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President's Blog: TKC Music, August 2023

As you likely know, TKC has been in search of a permanent musical accompanist solution for many months. At the outset of this search, I asked members and others that are knowledgeable about our temple and heavily involved in our music programming to participate in a committee to identify and help hire our next musical accompanist. The members of that amazing and hardworking committee, which is chaired by Eric Simon and Lori Dreffin, are Steve Best, Gigi Morton, Carolyn Figiel, Michelle Erste and, of course, Rabbi Holtz. These folks have endeavored to identify candidates and have spent many hours interviewing applicants trying to fill our open position. You have seen some of the fruits of their labor in two candidates who participated in Friday night services. Unfortunately, neither of those individuals worked out.


A little bit of background. For many years, Temple Kehillat Chaim followed the traditional clergy model and had a Rabbi and Cantor. In the early to mid 2010’s the trend in temples was to move away from a traditional Cantor and towards using musical accompanists/cantorial soloists. The Board at the time decided that it would pursue this trend for a number of reasons, and it split the role into two individuals – a musical accompanist for the religious school, Friday nights, B’nai Mitzvahs, and ordinary holidays, and a traditional Cantor just for the High Holidays. This model worked well for the first few years of the arrangement, but it became much more challenging once our musical accompanist Morgan Rubin left. As a result, we decided to unify the position into a single person. Unfortunately, though, we have been unable to find someone to lead our overall music program, run the adult choir all year, engage our students in the religious school and youth choir, and be present for and a participant in B’nai Mitzvahs.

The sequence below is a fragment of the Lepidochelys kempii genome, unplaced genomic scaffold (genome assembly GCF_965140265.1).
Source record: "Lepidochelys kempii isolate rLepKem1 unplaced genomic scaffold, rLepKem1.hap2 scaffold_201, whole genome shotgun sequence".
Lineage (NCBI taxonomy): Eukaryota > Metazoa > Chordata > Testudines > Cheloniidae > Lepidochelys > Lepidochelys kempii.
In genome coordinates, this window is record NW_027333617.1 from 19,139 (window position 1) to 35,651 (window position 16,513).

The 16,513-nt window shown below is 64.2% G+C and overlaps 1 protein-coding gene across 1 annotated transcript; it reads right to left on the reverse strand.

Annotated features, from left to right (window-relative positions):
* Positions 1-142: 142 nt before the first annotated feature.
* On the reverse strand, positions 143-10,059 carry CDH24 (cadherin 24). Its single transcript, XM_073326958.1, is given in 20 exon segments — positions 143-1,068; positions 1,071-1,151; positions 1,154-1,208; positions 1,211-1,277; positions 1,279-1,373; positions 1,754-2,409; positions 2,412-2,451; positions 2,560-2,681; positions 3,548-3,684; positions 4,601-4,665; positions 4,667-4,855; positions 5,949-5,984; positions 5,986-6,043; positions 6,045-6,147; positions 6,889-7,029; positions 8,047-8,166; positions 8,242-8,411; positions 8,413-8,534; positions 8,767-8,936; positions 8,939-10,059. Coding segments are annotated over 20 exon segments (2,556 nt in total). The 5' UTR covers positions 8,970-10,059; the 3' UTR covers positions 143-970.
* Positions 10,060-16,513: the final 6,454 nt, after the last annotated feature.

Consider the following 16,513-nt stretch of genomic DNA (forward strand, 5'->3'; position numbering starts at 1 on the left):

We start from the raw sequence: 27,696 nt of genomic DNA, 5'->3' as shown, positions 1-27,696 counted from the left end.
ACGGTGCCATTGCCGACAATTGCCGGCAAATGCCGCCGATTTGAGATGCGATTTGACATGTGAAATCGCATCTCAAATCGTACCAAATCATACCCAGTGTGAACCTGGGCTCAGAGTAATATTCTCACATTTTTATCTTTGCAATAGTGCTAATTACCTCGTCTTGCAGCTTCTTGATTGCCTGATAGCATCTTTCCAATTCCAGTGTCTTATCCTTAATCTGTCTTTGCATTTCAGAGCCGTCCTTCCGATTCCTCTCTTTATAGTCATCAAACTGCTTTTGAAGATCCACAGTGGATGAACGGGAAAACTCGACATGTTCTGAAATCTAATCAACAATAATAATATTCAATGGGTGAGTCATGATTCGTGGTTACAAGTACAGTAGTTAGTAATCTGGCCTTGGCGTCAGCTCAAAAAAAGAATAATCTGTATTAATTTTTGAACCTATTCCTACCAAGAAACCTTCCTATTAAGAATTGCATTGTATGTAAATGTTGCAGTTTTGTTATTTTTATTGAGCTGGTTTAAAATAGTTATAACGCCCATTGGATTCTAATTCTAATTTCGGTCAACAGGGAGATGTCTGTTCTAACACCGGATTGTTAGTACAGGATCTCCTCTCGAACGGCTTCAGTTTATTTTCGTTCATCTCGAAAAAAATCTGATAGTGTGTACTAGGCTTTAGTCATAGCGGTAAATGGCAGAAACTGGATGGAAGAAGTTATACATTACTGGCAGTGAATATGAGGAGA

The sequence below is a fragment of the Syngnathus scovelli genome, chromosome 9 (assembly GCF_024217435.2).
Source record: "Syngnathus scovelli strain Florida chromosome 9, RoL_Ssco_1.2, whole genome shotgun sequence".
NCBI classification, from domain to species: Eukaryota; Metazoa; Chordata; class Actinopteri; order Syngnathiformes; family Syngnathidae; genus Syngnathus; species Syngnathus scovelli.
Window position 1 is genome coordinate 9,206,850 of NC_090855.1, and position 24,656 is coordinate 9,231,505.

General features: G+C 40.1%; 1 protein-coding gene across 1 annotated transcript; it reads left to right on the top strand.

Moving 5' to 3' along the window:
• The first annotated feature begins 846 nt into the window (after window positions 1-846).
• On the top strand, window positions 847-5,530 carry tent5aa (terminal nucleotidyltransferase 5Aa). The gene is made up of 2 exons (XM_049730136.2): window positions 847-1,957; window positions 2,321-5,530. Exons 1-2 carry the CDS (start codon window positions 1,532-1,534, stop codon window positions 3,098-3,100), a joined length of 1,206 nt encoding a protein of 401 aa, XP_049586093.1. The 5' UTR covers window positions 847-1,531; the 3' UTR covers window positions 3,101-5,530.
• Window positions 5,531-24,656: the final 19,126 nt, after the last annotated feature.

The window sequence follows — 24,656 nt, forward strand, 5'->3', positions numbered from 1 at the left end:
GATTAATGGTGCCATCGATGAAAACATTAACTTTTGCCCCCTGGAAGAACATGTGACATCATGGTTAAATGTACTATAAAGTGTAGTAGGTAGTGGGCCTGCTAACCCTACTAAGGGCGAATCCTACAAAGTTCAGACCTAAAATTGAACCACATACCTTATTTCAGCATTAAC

Jewish music is a vital part of what we do at the Kehillah. The emotions – from serious to fun to meaningful memories – that are provoked by our music is real and important. Think about how you feel when our cellist plays “Kol Nidre” at Yom Kippur, when you attend services and the congregation sings the Amidah in unison, or when our youth loudly sings (and sometimes dances to) camp-style prayers that they learned at Coleman or Barney. For this reason, one of my major goals this year is to re-solidify our music at TKC.


In light of our lack of success identifying and hiring a musical accompanist, the search committee has been authorized to open the search to candidates that are ordained Cantors. Although this will require a more involved process, I think it is in the best interest of our temple to have someone at the helm of TKC’s music programming that creates a consistency through our religious school, in our services, and at the High Holidays. I further expect this person to become an intricate part of the fabric of our Kehillah.


To be sure, the hiring of a part-time, ordained Cantor will be a difficult thing to do, and we will continue to consider other musical accompanists if they apply. Further, hiring an ordained Cantor, even part time, will further test the limits of our budget and will require some fund raising to ensure its success. So, be on the lookout for a call from members of the board for your participation. But, if we are able to identify the right candidate that is an ordained Cantor, we think it will be the best thing for the long-term success of our temple. Please feel free to reach out to me if you have any questions or comments.

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